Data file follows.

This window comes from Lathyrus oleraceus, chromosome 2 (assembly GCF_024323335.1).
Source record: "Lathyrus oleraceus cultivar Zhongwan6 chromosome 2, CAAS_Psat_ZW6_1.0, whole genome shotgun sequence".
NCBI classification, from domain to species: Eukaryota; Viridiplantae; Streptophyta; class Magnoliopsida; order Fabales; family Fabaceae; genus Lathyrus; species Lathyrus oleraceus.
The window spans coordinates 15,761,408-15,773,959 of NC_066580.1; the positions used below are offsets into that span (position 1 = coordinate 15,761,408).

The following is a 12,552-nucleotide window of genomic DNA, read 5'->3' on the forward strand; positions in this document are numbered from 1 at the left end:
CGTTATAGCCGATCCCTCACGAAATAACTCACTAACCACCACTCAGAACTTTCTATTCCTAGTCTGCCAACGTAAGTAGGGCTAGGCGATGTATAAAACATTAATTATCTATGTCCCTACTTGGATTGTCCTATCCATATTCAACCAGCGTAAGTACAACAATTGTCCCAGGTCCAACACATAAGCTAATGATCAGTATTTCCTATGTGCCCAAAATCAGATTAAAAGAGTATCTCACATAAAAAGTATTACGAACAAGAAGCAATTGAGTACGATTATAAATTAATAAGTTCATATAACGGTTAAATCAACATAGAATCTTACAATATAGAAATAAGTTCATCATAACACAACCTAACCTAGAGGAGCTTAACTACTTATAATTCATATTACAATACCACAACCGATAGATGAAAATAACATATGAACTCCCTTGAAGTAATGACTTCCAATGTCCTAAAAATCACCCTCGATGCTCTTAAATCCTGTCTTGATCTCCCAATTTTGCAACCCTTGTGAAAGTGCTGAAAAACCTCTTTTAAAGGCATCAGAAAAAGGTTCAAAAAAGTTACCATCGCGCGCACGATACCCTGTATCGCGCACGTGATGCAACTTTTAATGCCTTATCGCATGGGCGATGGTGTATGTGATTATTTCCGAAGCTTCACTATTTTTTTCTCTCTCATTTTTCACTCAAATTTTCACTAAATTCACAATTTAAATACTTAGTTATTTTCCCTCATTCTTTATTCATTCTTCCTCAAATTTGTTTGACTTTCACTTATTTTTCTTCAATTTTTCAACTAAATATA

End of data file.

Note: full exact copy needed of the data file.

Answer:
This window comes from Lathyrus oleraceus, chromosome 2 (assembly GCF_024323335.1).
Source record: "Lathyrus oleraceus cultivar Zhongwan6 chromosome 2, CAAS_Psat_ZW6_1.0, whole genome shotgun sequence".
NCBI classification, from domain to species: Eukaryota; Viridiplantae; Streptophyta; class Magnoliopsida; order Fabales; family Fabaceae; genus Lathyrus; species Lathyrus oleraceus.
The window spans coordinates 15,761,408-15,773,959 of NC_066580.1; the positions used below are offsets into that span (position 1 = coordinate 15,761,408).

The following is a 12,552-nucleotide window of genomic DNA, read 5'->3' on the forward strand; positions in this document are numbered from 1 at the left end:
CGTTATAGCCGATCCCTCACGAAATAACTCACTAACCACCACTCAGAACTTTCTATTCCTAGTCTGCCAACGTAAGTAGGGCTAGGCGATGTATAAAACATTAATTATCTATGTCCCTACTTGGATTGTCCTATCCATATTCAACCAGCGTAAGTACAACAATTGTCCCAGGTCCAACACATAAGCTAATGATCAGTATTTCCTATGTGCCCAAAATCAGATTAAAAGAGTATCTCACATAAAAAGTATTACGAACAAGAAGCAATTGAGTACGATTATAAATTAATAAGTTCATATAACGGTTAAATCAACATAGAATCTTACAATATAGAAATAAGTTCATCATAACACAACCTAACCTAGAGGAGCTTAACTACTTATAATTCATATTACAATACCACAACCGATAGATGAAAATAACATATGAACTCCCTTGAAGTAATGACTTCCAATGTCCTAAAAATCACCCTCGATGCTCTTAAATCCTGTCTTGATCTCCCAATTTTGCAACCCTTGTGAAAGTGCTGAAAAACCTCTTTTAAAGGCATCAGAAAAAGGTTCAAAAAAGTTACCATCGCGCGCACGATACCCTGTATCGCGCACGTGATGCAACTTTTAATGCCTTATCGCATGGGCGATGGTGTATGTGATTATTTCCGAAGCTTCACTATTTTTTTCTCTCTCATTTTTCACTCAAATTTTCACTAAATTCACAATTTAAATACTTAGTTATTTTCCCTCATTCTTTATTCATTCTTCCTCAAATTTGTTTGACTTTCACTTATTTTTCTTCAATTTTTCAACTAAATATA